This morning I took a trip to the South Bend Farmers Market. This was not my first trip there; my mom and I have shopped there intermittently since we moved to the area 16 years ago. This was, however, my first trip where I was planning on buying everything I need for a week's worth of eating and cooking. I noticed quite a few things that I never did before, since my priorities have shifted a bit.
First, I never really realized the variety of food available. Just about everything that's available at the local Meijer could be found at the market, although possibly in a different form. Noodles for example. One booth had fresh noodles, but nowhere near the number of sizes and shapes that you can find in a grocery. You can also find bread, baked goods, and soaps.
I also noticed that not everything is local. There's one produce booth that offers fruits and veggies from all over the country. I avoided them, since I am trying to buy all local items. I think they have an actual store somewhere, but bring some of their inventory to sell on weekends.
One of the butchers at the market offers rabbit. I'll have to give that a try. This was the only booth that offered local meats. I didn't realize this and bought from the other butcher. That's something to remedy next week.
Vendors offer homemade sauces, salsas, dressings, and jams/jellies. I'd like to learn to make my own, but this is a guilt-free option until then.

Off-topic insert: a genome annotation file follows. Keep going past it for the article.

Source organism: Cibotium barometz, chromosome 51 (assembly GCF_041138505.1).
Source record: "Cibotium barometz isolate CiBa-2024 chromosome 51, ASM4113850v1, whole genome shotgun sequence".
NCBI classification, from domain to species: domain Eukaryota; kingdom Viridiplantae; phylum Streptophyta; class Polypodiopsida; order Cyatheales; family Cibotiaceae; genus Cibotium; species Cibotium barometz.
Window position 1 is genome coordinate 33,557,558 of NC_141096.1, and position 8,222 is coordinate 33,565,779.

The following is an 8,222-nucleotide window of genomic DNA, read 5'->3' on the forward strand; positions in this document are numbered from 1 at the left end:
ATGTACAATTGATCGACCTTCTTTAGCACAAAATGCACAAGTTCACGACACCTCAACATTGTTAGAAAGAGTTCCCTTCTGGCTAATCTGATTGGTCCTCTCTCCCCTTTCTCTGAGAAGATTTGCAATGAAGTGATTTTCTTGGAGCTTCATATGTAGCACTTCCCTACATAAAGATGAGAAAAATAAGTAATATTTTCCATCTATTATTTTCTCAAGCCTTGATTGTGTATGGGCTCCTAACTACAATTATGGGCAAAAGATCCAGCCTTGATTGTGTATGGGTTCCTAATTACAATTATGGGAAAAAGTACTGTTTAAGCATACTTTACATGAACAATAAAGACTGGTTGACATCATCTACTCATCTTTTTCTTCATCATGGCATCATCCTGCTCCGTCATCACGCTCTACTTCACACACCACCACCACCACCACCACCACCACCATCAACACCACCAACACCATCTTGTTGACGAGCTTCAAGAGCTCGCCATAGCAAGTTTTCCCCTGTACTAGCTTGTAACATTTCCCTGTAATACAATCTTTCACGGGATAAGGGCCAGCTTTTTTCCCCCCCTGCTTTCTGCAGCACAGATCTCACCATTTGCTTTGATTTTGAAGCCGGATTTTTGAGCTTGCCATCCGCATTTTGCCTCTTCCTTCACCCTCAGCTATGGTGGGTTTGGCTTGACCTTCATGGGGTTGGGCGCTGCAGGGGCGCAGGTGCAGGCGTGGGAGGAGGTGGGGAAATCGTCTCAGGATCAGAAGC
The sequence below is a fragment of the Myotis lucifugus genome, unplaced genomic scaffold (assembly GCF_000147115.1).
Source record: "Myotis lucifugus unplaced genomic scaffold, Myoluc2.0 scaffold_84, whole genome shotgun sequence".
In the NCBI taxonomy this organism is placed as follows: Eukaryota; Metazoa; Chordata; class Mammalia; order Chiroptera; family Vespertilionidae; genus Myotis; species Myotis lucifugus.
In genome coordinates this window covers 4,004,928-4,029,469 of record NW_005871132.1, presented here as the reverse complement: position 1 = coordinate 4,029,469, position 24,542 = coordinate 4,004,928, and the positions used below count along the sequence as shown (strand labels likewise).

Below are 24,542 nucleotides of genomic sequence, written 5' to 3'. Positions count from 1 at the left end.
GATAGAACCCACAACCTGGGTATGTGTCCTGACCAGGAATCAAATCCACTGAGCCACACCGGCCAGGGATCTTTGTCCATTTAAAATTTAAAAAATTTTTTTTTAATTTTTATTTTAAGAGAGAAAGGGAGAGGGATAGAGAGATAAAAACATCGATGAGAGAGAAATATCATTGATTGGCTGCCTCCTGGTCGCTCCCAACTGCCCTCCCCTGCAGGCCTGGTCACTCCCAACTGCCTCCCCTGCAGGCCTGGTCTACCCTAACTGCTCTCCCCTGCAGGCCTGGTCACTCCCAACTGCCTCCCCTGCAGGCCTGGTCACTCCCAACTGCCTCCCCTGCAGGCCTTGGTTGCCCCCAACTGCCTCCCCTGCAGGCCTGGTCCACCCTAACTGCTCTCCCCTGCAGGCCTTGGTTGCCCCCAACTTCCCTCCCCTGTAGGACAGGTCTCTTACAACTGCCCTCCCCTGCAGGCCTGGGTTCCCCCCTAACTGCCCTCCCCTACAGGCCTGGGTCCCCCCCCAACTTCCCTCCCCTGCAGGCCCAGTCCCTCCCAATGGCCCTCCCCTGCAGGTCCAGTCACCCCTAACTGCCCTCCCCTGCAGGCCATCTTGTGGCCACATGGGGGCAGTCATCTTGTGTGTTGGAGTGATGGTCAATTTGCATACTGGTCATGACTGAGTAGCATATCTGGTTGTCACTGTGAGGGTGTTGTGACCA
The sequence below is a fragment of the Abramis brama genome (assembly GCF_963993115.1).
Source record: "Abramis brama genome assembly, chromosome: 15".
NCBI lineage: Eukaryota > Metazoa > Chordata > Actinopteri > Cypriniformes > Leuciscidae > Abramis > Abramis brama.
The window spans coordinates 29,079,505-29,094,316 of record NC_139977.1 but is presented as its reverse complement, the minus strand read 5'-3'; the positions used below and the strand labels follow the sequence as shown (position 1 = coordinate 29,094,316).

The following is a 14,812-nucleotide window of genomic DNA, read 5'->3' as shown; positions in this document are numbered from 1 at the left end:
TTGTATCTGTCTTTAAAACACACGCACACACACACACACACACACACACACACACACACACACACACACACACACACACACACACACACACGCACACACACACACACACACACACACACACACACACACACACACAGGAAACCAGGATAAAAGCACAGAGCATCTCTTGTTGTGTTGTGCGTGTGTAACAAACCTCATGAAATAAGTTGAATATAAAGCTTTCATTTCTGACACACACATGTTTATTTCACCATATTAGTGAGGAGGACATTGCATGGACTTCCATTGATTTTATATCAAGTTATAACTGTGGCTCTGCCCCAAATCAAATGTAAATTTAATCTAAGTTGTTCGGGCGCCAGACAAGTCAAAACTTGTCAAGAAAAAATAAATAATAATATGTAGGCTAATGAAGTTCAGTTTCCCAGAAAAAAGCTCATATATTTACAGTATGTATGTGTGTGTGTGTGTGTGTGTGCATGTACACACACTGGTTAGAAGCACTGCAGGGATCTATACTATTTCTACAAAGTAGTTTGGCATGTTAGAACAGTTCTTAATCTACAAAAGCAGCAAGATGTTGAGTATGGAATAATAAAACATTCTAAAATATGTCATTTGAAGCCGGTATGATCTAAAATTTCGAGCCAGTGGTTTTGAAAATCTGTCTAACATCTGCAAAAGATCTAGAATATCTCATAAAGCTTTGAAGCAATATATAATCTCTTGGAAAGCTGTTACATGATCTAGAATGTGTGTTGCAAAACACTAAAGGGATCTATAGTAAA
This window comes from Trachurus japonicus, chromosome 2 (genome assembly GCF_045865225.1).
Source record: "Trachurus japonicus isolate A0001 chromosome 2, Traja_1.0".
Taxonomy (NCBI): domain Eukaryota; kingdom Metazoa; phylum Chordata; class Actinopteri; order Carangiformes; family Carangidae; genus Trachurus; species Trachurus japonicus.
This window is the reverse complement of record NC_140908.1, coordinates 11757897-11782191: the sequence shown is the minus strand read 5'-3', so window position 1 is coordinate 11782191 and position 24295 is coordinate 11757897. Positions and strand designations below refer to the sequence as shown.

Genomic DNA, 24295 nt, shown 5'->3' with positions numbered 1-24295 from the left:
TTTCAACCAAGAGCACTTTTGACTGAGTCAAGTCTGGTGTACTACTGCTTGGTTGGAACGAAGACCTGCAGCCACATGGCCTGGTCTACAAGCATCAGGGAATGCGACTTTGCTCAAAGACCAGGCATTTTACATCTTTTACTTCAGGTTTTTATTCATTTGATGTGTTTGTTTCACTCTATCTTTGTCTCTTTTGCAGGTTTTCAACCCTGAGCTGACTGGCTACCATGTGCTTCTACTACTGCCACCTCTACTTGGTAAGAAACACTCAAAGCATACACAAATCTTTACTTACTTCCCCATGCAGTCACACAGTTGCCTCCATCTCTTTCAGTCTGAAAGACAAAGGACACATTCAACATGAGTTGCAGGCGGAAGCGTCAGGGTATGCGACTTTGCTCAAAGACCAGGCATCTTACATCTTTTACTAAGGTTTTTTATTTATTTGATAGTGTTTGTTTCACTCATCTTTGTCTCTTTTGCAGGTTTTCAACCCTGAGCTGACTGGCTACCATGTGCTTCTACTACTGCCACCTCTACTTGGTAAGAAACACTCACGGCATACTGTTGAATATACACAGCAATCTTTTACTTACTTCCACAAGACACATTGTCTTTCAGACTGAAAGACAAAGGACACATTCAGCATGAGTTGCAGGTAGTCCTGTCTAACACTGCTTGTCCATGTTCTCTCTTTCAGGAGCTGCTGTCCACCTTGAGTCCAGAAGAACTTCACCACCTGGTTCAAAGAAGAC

Two booths offer homemade spices, and several others have fresh herbs. Potted plants are also available. One vendor even had a large pot growing salad greens. You just pick what you want, when you want for only $7.50. I'm thinking about buying one of those...
I can buy local eggs and butter. Free range, chemical free eggs are only $2 a dozen. Meijer wants $3.79. Butter was $4 for a "roll" which looked like about 2 lbs. Wow!
The market accepts WIC. Anyone who says local, fresh produce is unavailable for the lower classes is sadly misinformed. Tha market is located centrally, easily accesible from either Mishawaka or South Bend. It's also on the bus line, which is very inexpensive ($.75 for a regular fare, or $.35 for Medicare cardholders).
Another thing I loved is that you can buy just the quantity you want. I'm going to make a pasta dish this week that requires a small quantity of mushrooms. Instead of buying 12 oz and scrambling to find something to make with the remainder before they go bad, I just bought 6 little mushrooms that I selected myself. I was also able to buy a little basket of redskin potatoes for only $1. It's just enough for a meal for Shayne and I.
Maybe best of all, from an environmental standpoint, is that the food isn't packaged. I brought my own produce bags that I had aquired at the grocery store, and carried everything in my canvas tote. Aside from the paper wrapped around the meats, there was no waste.
I'm pretty excited by the whole experience. I bought a couple of cookbooks this morning to help me on my new quest to use more whole foods, and I'm sure the market will open up more possibilities once I know how to cook better. As for today, dinner is roasted chicken, carrots or broccoli (there were heads the size of my head!), and redskin mashed potatoes. Nothing fancy, but it's all homemade!